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This has probably been asked a million times. Had a new tub installed today. The tub straps will interfere with my Hardiebacker, which I had planned to run right down to the top of the tub flange.

So I am wondering the best way to handle it. Should I:

  • Hog-out the back of the Hardiebacker where it will hit the straps, so that it rests squarely on top of the tub flange.
  • Add furring strips to the studs.
  • Just place the HB on the straps and accept the slight out-of-plumb condition. This is the situation before, albeit with drywall

    Tub

I guess I could sister-in some new studs, but that would entail drilling and re-running the ROMEX. Thanks for any advice.

  • Sistering the studs are way overkill, back wall shimming is simple enough, what is the conditions of the side walls? Can they be shimmed without getting into a door? Are all the walls bare? – Jack Mar 17 '17 at 4:22
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    Does the 8/2 cable (40 amp) near the tub bother anyone else? Makes me feel weird but that might just be me. – OrganicLawnDIY Mar 18 '17 at 17:57
  • No problem with the romex at all , not sure where you come up with 8/3. But inside the wall is considered a dry location by code so any legal wiring method would be allowed. – Ed Beal Jan 29 '18 at 14:33
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I've never seen a tub with brackets like that. Usually the lip of the tub gets secured directly to the framing. What brand/model of tub is that? Can you find info online? Many tub manufacturers have installations instructions that indicate how things like backerboard should be applied.

Different sources including this Family Handyman article on Backerboard around tub indicate that you should stop the backerboard 1/4" from the top of the tub lip and the tile should canteliver over it to 1/4" above the tub.

If you look at this installation manual for a Kohler tub it tells you to use 1/4" furring strips to extend the backer board over the lip.

If you can find the manual for your tub I'd go with what they recommend. If you can't, or the brackets aren't part of a normal tub install I'd contact the manufacturer of the backer board to see if it's okay to chisel out some recesses for the brackets. If you want the backer to go over the lip use furing strips and chisel out some space for the brackets. You're still going to have an issue with securing the bottom of the backer to framing since the brackets will prevent the screws from going in. I'm not sure the brackets were supposed to be there to be honest.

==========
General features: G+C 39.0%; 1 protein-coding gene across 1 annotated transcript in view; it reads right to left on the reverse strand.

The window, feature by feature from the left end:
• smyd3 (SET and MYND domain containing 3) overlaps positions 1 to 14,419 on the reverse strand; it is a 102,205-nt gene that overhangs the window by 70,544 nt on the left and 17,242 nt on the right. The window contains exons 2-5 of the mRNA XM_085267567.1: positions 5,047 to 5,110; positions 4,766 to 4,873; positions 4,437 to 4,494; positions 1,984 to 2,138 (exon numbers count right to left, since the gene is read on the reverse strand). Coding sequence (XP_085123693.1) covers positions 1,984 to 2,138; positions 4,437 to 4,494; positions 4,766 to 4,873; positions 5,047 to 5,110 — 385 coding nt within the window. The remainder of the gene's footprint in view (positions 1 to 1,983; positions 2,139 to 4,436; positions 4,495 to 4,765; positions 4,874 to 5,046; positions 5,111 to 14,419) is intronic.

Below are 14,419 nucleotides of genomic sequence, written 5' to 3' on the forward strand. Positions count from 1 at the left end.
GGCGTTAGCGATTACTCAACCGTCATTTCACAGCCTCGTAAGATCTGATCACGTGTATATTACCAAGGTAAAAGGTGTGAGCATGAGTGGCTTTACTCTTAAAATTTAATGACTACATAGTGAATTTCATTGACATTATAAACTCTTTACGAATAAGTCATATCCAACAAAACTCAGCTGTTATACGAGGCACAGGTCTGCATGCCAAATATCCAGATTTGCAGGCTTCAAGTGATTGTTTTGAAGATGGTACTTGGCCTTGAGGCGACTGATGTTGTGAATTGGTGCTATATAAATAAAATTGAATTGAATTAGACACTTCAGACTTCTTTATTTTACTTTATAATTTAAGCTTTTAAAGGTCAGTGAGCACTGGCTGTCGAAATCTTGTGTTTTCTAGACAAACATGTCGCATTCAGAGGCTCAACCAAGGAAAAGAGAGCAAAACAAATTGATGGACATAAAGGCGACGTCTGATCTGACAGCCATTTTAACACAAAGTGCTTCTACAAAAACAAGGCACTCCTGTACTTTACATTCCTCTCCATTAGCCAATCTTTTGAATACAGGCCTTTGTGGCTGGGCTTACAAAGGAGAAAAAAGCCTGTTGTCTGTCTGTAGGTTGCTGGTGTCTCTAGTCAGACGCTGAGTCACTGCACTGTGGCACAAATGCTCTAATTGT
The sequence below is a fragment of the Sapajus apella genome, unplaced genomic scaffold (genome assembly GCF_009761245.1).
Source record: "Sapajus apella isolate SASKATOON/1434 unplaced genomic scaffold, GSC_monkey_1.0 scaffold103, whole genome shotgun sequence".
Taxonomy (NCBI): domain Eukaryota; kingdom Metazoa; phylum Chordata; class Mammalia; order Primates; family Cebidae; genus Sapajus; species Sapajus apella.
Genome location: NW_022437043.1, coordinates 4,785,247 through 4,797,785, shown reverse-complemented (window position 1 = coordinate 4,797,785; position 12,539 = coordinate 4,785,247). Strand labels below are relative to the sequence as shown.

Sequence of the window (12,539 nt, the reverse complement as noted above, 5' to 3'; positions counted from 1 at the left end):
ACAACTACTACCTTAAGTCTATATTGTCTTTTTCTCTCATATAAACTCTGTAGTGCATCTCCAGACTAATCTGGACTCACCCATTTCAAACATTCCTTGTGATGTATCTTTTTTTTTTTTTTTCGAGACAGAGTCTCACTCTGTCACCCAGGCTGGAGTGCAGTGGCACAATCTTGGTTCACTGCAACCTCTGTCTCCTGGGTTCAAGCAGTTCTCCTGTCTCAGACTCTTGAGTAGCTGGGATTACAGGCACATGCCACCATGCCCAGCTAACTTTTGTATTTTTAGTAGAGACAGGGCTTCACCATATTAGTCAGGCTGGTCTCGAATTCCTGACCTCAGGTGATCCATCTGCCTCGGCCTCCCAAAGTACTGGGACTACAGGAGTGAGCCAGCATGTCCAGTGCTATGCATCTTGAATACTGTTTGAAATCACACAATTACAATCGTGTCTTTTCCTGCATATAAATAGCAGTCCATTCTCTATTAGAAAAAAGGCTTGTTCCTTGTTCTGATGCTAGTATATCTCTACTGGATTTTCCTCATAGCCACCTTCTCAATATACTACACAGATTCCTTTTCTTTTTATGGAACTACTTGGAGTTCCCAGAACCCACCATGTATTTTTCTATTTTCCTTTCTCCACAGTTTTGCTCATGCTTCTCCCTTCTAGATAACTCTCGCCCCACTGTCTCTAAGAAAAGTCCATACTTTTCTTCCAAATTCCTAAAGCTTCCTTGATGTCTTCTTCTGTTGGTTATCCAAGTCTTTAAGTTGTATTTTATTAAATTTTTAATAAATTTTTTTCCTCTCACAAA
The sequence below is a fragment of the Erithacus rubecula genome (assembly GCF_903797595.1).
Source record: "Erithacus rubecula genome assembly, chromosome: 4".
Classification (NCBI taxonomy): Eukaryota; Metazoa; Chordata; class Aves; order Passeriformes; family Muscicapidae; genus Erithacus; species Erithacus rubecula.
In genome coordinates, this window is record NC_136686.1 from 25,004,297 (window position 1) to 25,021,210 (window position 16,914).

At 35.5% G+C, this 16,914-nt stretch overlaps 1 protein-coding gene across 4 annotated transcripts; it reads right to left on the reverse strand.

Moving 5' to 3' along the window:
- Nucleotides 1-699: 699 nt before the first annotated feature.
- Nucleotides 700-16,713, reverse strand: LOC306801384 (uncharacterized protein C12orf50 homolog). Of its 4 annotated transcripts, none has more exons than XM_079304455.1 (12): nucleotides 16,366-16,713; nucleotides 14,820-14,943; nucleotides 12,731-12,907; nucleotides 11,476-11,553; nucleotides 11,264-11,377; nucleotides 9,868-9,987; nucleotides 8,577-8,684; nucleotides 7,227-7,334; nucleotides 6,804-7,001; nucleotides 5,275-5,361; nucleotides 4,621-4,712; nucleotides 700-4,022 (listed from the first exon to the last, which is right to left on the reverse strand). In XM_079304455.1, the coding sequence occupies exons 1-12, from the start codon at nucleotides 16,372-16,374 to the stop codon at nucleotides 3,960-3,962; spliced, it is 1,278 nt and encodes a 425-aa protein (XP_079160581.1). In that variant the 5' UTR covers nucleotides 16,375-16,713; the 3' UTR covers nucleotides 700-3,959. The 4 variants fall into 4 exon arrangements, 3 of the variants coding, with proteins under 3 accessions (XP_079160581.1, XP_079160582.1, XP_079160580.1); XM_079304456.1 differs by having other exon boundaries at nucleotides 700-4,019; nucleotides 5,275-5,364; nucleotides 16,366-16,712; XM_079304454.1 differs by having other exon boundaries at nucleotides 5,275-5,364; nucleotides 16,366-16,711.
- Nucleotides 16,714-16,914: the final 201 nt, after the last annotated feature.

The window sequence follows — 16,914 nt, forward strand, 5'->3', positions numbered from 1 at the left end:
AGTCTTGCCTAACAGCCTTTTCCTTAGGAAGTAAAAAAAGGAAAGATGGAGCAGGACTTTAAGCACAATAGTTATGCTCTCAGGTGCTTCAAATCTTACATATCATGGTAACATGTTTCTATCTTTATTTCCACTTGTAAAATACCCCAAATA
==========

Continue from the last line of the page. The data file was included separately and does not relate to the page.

Also see this post on using some sort of waterproofing over the backerboard What are the pros and cons of adding a vapor barrier behind shower backer board?

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Seems to me the screw heads on the tabs are the issue.

Drill new holes and use ring shank very flat head nails. Try to get the tabs as flat to the stud as possible and call it good.

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I'd probably just taper things out with several thicknesses of shim above the straps, ending three feet or so up from the tub. You'll never see it in your finished wall.

Otherwise I think I'd be pulling the straps one at a time and chiseling out a bit of the stud to allow them to lie flush. Two easy ways to do so:

  • Using a sharp chisel, drive downward from slightly above the strap location. Once you've shaved out some wood, cut it off flush with the tub flange.

  • Use a sharp spade bit and drill a series of holes into the stud face. If you orient them well you can clear all the wood you need to for the strap.

Be sure to protect your tub from damage due to slips. A chisel or spade bit will ruin your day if it hits the tub.

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I'm assuming since you're putting up HardieBacker you are installing tile of some kind. You could either get flatter head screws and then install the HB with the slight out of plumb condition​ that can be hidden when installing the tile, latte the studs flush with the tub, Or you can take a good sharp chisel notch the studs so everything is flush.

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